Tag Archive for: Africa

by Rocky Rhodes

Roasters Rock

Categories: 2015, NovemberTags: , , , , , , , , , , , , , , , , , , , , , , , , , , , , , , , , , , , Author:

airport lounge at the first lights of the dayGetting on a plane to go to a for­eign coun­try where you have never been before can be intim­i­dat­ing. This arti­cle will con­tain impor­tant tips for con­ve­nience, safety, and get­ting the most out of your trip.

First: Decide WHERE you are going.
A roaster should go to any coun­try from which they source cof­fee. Start with a grow­ing region – Africa, Central America, South America or Asia. Then start to take coun­tries off the table. Sadly, unless you are a thrill seeker with a death wish, you may want to stay away from coun­tries in upheaval like Yemen. If you need excel­lent hotel accom­mo­da­tions with hand­i­cap access you may want to take a large part of the third world off the list as well.

Second: Decide WHY you are going.
To help you decide where to go, it is use­ful to decide why you are mak­ing a trip. There are many pos­si­ble answers, all of which might steer you to one par­tic­u­lar ori­gin or another. Here are some pop­u­lar rea­sons to go:
1)    Just to touch the earth where cof­fee is grown and learn about it. This is totally a legit­i­mate rea­son. You will prob­a­bly want to go to an area from which you source cof­fee, but it is not manda­tory.
2)    I want to visit a farm I work with and really get to know the farmer. This is a great way to sell more cof­fee. If you can tell the story of your trip and your per­sonal rela­tion­ship with a pro­ducer, you will sell more cof­fee from that pro­ducer.
3)    To get an edu­ca­tion about the entire sup­ply chain from farm­ing to export­ing. This will require a bit more on-the-ground sup­port, but is a great goal! (See the fifth step below.)

Third: Plan Ahead
So you picked a place. Now there are some impor­tant, time-sensitive items you will need to deal with before you can leave.

1)    You must find out what, if any, VISAs you will need to travel to the coun­try. If you are going as a tourist, many coun­tries have a visa on arrival. If you are going to work (and get paid in any way) you may have to obtain a work visa which should be started about 60 days ahead of time. It will involve work­ing with your in-country part­ner to write let­ters and per­haps visit the embassy on your behalf. Information about Visas can be found at:
2)    Medical con­sid­er­a­tions for dif­fer­ent coun­tries need to be defined early on as well. Some coun­tries, and even our own, require cer­tain vac­cines for dif­fer­ent coun­tries. It can some­times take a while to get an appoint­ment and some need to be taken well in advance of going. You  can find out more at:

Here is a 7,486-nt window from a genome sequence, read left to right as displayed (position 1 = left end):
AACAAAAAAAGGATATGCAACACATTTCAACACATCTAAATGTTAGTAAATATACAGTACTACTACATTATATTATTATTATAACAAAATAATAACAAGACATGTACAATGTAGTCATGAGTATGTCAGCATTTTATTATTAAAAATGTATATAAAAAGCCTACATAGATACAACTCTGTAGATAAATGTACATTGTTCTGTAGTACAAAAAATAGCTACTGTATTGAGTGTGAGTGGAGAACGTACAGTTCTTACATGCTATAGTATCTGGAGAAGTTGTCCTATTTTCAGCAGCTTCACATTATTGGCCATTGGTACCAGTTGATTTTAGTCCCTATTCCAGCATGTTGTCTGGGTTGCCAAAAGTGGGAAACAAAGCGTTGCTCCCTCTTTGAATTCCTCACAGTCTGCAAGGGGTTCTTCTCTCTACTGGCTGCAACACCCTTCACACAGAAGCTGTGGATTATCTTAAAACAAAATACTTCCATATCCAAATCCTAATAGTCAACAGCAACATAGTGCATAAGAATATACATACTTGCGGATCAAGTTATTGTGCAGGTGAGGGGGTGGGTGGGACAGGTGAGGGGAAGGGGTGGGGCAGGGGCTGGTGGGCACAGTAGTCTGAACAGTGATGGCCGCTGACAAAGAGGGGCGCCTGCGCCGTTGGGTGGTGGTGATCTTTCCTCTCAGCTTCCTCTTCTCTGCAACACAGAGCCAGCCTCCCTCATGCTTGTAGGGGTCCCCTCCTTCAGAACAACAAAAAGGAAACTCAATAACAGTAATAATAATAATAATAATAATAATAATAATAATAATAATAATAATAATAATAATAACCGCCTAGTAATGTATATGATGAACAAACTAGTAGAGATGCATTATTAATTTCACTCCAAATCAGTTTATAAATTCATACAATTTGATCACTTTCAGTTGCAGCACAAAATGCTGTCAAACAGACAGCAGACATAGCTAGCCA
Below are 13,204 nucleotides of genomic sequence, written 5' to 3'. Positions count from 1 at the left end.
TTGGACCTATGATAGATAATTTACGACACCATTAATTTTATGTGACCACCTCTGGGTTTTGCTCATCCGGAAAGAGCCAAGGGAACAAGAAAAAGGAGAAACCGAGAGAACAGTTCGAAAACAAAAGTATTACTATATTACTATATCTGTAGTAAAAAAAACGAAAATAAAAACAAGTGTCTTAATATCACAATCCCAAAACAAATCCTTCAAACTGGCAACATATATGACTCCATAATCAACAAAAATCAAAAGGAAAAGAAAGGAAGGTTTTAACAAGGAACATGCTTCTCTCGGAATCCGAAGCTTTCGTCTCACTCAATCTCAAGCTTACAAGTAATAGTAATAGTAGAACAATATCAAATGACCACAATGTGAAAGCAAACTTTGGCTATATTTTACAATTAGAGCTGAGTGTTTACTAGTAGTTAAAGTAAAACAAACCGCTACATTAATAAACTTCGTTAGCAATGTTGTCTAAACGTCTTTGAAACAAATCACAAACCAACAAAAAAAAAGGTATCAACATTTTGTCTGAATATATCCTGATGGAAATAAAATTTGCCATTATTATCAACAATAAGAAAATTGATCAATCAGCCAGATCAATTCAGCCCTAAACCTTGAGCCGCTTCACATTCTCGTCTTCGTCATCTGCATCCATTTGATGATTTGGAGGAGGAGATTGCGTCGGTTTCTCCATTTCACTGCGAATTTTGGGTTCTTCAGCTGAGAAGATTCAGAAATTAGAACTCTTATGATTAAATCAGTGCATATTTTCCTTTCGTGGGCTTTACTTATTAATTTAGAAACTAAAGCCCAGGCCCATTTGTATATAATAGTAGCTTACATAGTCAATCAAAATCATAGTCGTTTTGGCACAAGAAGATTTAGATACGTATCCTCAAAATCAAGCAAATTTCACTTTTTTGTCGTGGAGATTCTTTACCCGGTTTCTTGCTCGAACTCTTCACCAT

3)    Have an up to date pass­port with sev­eral blank pages. If you go and look and find out your pass­port is or is about to expire and / or you only have 1 blank page and you are on your way to the air­port, you might be turned away at immi­gra­tion. You can find pass­port require­ments for dif­fer­ent coun­tries at the same site for visa requirements.

Fourth: Make a safety plan
Whether it is fire, flood, polit­i­cal unrest or some other event, you need to have a safety plan. The first best way is to have a cell phone that will work in the coun­try where you are going. Many of the cel­lu­lar car­ri­ers offer an inter­na­tional roam­ing option. You can always turn off voice and / or data roam­ing while you are trav­el­ling and just turn it on in case of emer­gen­cies. Have a detailed itin­er­ary with some­one back home so they can find you when they need to. Also enroll in STEP to get safety updates wher­ever you are going:

Fifth: Utilize part­ners and plan your trip
Most cof­fee ori­gins have a cof­fee asso­ci­a­tion or two. Contact them to help with some logis­tics of get­ting around and meet­ing some local folks. If you are trav­el­ling to a place you source from, trace your cof­fee back to the mill, coöper­a­tive or farm and set appoint­ments that way. You will find that you will be wel­comed every­where. Also con­tact the US con­sulate there to get some tips on where to go (and not go) as well as an hon­est assess­ment of con­di­tions in the country.

Stuff to take with you and stuff to leave behind
Money is nec­es­sary every­where. Try to travel with an inter­na­tional credit card with no for­eign trans­ac­tion fees. Those add up pretty fast.  Also bring some new, crisp, $100 bills. You get the best exchange rates that way. You can always exchange money when you get there and it is always help­ful to have local cur­rency in your pocket.

Attire is impor­tant for being func­tional for what you will be doing as well as blend­ing in. Jeans are uni­ver­sal. Jewelry should prob­a­bly be left at home. Shorts and a Hawaiian shirt are a big sign that says rob me! Cover up, blend in.

Drugs are a no-no with the excep­tion of OTC or antibi­otics and such. Your med­ical mar­i­juana card does not work wher­ever you are going and you DO NOT want to end up in jail out­side the U.S.